You gotta have a computer to run the software. So, Nvidia is really the main player and hardware chips and machines GPUs, graphics processing units. There's already been moves by the US to prevent technology transfer between companies like Nvidia to China. And there's probably gonna be the reverse too, and then there could be the showdown over Taiwan because most of the world's semiconductors are made in Taiwan.

So, I think that the biggest threat really is what happens with Taiwan and their chip making capability that could set the United States way back economically, not just with AI, but economically if there is a problem in Taiwan. So from the software standpoint there's less of a national security threat.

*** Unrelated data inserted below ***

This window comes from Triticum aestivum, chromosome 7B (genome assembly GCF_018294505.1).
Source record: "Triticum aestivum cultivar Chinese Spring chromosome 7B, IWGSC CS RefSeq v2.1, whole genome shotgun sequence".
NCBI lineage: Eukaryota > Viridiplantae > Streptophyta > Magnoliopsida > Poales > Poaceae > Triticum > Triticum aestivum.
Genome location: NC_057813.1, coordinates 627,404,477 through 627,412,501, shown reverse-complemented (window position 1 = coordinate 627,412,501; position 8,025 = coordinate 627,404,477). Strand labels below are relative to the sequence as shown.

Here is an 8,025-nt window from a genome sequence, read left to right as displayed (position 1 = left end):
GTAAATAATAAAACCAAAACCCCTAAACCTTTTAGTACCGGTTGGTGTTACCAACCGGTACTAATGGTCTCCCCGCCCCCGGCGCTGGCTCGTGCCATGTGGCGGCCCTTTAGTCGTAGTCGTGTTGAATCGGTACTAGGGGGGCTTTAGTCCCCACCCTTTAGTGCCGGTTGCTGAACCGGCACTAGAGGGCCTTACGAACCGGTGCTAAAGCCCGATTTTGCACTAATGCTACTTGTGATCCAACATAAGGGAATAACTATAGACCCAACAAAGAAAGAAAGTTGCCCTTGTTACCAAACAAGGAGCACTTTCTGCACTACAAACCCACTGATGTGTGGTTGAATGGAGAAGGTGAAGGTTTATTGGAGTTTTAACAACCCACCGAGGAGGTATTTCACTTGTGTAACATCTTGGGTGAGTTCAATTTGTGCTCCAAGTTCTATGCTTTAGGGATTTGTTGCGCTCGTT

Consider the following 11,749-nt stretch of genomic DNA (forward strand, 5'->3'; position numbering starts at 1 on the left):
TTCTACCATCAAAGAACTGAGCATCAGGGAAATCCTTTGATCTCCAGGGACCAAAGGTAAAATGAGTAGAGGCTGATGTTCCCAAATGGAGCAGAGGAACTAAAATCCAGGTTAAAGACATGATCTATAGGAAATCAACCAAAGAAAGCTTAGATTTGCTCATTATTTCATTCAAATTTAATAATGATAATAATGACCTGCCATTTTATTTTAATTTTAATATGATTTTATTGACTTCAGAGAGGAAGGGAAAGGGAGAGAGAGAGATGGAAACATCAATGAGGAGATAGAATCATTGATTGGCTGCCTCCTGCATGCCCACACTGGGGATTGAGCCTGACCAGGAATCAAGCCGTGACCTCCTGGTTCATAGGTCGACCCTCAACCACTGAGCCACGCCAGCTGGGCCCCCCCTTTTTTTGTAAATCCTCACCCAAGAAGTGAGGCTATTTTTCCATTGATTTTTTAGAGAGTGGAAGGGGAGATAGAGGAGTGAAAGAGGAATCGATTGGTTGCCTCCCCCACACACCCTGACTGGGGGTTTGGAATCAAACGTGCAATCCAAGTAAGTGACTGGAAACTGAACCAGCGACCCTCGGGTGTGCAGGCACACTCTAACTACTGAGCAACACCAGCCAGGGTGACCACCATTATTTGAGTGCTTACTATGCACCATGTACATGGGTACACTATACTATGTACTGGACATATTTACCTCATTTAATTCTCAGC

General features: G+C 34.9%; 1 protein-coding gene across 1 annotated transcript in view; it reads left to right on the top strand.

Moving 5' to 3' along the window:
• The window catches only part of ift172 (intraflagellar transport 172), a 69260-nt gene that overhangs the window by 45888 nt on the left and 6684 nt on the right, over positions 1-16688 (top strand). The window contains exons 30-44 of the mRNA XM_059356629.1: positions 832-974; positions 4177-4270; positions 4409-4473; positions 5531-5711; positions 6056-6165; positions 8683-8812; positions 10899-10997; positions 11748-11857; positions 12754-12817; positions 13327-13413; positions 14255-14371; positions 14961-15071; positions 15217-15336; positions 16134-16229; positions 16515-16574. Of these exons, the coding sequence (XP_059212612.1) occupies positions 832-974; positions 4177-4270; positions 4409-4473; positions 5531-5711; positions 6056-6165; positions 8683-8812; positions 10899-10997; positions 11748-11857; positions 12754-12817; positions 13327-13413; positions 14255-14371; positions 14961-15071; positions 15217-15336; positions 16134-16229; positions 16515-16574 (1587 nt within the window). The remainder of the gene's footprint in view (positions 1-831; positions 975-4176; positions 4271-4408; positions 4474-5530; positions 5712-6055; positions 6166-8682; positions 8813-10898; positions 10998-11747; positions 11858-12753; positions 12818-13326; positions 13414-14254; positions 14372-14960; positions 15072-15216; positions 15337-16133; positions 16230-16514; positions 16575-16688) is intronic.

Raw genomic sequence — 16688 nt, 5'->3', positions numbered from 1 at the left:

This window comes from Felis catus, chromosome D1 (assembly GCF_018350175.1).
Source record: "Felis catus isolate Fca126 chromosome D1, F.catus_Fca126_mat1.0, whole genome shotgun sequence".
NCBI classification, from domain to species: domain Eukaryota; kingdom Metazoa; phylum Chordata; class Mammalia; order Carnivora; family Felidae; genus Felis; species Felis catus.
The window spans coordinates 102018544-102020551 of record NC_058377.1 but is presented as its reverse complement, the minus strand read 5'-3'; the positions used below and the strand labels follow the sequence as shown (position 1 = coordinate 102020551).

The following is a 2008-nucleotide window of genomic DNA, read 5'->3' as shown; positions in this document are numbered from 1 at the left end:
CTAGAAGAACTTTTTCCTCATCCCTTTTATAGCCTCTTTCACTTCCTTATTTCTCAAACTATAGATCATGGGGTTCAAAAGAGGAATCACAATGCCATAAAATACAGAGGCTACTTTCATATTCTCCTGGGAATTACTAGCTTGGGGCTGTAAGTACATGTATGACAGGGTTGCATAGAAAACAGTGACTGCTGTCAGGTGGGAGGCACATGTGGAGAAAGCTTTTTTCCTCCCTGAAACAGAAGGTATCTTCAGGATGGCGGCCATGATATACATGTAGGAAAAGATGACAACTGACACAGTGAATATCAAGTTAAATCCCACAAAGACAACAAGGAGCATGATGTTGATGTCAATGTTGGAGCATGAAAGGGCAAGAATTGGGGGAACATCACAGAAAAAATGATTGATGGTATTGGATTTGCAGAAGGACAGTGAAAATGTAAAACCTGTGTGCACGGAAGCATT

I think that the national security threat is really on the hardware side, chips and these GPUs and these machines that run the AI.

Mahan Tavakoli: Would love to know about the potential impact or what some people call technological unemployment. Andrew Yang ran on this platform. There've been a lot of people from Silicon Valley talking about universal basic income, and they have closer to a doomsday scenario, not exactly doomsday scenario.

In essence, saying over the coming years, we need to transition because AI is going to take all of our jobs. There are also techno optimists that say every time that has happened with cars, with steam engines, people say no one will have jobs, and new jobs are created. 

We'd love to give your thoughts on the impact of artificial intelligence on the future of work.